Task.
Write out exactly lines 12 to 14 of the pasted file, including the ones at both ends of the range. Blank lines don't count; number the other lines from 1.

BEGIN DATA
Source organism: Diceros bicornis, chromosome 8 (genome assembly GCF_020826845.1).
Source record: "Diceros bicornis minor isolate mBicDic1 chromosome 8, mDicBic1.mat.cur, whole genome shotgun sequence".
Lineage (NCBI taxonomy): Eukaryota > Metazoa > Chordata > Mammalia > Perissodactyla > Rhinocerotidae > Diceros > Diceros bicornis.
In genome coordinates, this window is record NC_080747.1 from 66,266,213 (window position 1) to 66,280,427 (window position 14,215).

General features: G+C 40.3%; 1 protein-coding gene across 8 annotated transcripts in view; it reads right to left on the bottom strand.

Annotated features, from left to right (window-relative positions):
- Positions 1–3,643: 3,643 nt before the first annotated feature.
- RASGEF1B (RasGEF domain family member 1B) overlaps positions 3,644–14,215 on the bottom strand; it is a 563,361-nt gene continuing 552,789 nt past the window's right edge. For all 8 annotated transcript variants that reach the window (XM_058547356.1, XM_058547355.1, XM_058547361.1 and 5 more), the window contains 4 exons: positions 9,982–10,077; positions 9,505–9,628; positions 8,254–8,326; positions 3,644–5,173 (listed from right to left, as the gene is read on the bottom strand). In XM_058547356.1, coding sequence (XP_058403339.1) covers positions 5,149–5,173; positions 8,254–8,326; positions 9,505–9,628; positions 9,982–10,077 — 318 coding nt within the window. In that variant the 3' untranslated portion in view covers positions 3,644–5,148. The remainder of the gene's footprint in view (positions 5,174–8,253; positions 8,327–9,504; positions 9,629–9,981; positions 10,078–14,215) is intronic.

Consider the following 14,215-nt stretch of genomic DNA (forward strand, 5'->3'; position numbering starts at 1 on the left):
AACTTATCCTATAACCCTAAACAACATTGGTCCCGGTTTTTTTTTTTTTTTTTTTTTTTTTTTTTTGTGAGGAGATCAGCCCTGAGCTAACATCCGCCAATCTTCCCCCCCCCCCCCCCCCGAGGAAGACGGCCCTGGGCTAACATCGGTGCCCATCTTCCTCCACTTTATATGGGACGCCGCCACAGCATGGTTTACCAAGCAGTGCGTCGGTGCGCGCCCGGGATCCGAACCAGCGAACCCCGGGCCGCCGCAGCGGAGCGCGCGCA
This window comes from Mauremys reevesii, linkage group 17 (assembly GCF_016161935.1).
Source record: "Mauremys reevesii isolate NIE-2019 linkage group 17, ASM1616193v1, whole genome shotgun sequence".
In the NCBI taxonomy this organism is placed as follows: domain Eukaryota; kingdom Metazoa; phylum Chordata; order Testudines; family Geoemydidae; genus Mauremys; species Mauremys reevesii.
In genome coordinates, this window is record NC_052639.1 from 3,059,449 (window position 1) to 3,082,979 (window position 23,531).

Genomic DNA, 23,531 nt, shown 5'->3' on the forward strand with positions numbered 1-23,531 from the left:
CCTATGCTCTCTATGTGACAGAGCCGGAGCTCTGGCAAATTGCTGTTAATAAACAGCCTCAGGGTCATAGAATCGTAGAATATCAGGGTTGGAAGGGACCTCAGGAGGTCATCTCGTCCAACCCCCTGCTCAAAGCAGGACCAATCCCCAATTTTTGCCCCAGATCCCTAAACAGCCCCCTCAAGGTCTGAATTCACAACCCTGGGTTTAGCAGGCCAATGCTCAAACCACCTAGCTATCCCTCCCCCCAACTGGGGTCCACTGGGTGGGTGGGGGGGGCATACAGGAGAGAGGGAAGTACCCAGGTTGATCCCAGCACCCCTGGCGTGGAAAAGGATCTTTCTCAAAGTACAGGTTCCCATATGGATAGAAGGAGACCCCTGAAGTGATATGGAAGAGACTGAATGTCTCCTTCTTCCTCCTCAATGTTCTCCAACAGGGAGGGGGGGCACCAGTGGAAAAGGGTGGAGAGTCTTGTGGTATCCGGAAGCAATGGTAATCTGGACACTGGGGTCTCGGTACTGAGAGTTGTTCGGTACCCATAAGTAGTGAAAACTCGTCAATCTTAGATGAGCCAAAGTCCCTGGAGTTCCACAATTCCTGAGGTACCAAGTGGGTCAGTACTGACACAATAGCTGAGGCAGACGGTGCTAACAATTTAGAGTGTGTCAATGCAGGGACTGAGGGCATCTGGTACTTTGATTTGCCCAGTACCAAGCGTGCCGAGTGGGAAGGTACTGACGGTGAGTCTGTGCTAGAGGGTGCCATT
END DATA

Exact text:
Source record: "Mauremys reevesii isolate NIE-2019 linkage group 17, ASM1616193v1, whole genome shotgun sequence".
In the NCBI taxonomy this organism is placed as follows: domain Eukaryota; kingdom Metazoa; phylum Chordata; order Testudines; family Geoemydidae; genus Mauremys; species Mauremys reevesii.
In genome coordinates, this window is record NC_052639.1 from 3,059,449 (window position 1) to 3,082,979 (window position 23,531).